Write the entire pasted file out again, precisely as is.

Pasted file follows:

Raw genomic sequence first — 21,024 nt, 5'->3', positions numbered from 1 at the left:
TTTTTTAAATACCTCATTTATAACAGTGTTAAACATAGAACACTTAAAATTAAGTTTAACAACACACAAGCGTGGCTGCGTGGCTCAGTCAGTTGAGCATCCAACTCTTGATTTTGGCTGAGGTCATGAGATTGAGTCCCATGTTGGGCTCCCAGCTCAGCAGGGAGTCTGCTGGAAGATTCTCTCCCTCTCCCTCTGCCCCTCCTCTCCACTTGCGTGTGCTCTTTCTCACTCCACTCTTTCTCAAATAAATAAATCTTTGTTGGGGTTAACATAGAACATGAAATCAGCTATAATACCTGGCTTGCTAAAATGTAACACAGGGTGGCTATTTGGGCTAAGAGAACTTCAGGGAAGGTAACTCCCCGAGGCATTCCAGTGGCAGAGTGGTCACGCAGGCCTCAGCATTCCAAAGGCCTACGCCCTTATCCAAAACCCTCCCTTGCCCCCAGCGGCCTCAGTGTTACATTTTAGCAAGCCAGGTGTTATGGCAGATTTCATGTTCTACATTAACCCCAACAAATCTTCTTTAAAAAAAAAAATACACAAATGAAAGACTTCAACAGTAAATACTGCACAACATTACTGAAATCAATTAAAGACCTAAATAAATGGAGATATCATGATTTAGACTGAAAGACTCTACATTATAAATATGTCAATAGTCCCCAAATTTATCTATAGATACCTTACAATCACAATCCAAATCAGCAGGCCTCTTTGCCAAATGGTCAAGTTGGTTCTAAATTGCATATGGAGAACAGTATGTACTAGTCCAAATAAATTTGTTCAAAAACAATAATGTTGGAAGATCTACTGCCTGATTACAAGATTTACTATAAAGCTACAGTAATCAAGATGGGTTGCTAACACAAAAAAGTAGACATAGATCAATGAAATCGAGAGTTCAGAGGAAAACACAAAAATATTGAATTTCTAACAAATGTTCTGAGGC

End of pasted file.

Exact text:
Raw genomic sequence first — 21,024 nt, 5'->3', positions numbered from 1 at the left:
TTTTTTAAATACCTCATTTATAACAGTGTTAAACATAGAACACTTAAAATTAAGTTTAACAACACACAAGCGTGGCTGCGTGGCTCAGTCAGTTGAGCATCCAACTCTTGATTTTGGCTGAGGTCATGAGATTGAGTCCCATGTTGGGCTCCCAGCTCAGCAGGGAGTCTGCTGGAAGATTCTCTCCCTCTCCCTCTGCCCCTCCTCTCCACTTGCGTGTGCTCTTTCTCACTCCACTCTTTCTCAAATAAATAAATCTTTGTTGGGGTTAACATAGAACATGAAATCAGCTATAATACCTGGCTTGCTAAAATGTAACACAGGGTGGCTATTTGGGCTAAGAGAACTTCAGGGAAGGTAACTCCCCGAGGCATTCCAGTGGCAGAGTGGTCACGCAGGCCTCAGCATTCCAAAGGCCTACGCCCTTATCCAAAACCCTCCCTTGCCCCCAGCGGCCTCAGTGTTACATTTTAGCAAGCCAGGTGTTATGGCAGATTTCATGTTCTACATTAACCCCAACAAATCTTCTTTAAAAAAAAAAATACACAAATGAAAGACTTCAACAGTAAATACTGCACAACATTACTGAAATCAATTAAAGACCTAAATAAATGGAGATATCATGATTTAGACTGAAAGACTCTACATTATAAATATGTCAATAGTCCCCAAATTTATCTATAGATACCTTACAATCACAATCCAAATCAGCAGGCCTCTTTGCCAAATGGTCAAGTTGGTTCTAAATTGCATATGGAGAACAGTATGTACTAGTCCAAATAAATTTGTTCAAAAACAATAATGTTGGAAGATCTACTGCCTGATTACAAGATTTACTATAAAGCTACAGTAATCAAGATGGGTTGCTAACACAAAAAAGTAGACATAGATCAATGAAATCGAGAGTTCAGAGGAAAACACAAAAATATTGAATTTCTAACAAATGTTCTGAGGC